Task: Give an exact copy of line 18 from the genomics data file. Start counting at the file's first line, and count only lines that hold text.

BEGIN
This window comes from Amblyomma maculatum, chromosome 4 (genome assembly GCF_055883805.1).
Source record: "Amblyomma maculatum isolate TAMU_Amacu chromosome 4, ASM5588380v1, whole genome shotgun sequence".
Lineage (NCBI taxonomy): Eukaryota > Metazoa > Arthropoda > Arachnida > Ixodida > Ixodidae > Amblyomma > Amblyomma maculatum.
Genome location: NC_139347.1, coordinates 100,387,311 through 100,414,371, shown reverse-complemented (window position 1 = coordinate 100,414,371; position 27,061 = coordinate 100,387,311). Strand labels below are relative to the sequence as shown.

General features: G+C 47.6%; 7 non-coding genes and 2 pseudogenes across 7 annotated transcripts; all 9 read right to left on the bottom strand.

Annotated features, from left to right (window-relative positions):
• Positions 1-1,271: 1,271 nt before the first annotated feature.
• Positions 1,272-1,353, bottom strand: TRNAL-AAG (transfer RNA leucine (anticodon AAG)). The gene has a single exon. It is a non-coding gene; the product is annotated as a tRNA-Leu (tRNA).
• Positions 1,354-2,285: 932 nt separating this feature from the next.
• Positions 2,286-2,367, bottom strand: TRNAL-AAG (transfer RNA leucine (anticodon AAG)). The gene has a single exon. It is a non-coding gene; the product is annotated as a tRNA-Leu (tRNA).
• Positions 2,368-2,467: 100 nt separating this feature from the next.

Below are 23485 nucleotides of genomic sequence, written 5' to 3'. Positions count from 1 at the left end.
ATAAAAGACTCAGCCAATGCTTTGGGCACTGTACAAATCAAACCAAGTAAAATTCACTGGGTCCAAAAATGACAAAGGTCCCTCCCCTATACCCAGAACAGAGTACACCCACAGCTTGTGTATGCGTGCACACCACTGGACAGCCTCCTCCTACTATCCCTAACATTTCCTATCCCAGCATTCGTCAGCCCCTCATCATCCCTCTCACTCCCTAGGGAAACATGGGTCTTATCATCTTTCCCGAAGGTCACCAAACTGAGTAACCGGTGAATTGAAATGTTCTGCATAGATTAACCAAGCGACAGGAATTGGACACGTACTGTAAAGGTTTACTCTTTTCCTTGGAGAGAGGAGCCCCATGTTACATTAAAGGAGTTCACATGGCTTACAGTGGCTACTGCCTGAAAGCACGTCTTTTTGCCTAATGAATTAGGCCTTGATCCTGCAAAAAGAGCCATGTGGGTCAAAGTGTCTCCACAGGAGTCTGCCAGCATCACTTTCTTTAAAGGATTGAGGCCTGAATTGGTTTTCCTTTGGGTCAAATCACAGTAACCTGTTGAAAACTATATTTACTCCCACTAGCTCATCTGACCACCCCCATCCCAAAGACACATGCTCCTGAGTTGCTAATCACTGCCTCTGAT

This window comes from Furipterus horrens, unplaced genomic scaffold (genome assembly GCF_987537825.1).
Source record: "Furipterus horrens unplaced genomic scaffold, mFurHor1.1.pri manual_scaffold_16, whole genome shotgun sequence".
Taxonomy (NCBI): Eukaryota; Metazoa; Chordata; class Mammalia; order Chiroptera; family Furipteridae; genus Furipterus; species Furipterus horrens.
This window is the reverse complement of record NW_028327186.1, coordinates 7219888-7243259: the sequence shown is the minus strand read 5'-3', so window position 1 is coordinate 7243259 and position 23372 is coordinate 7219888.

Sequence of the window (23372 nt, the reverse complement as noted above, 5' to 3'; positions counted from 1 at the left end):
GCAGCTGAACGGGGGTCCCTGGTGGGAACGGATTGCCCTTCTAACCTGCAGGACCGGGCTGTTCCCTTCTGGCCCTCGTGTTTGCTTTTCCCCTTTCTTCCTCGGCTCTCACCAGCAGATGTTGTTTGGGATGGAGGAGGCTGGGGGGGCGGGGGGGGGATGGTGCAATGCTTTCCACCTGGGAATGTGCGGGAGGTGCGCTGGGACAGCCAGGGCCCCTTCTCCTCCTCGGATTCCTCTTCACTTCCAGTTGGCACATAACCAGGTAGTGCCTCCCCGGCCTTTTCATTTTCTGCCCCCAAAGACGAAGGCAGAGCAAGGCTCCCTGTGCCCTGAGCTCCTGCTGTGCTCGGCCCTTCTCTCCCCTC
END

Sequence of the window (23372 nt, the reverse complement as noted above, 5' to 3'; positions counted from 1 at the left end):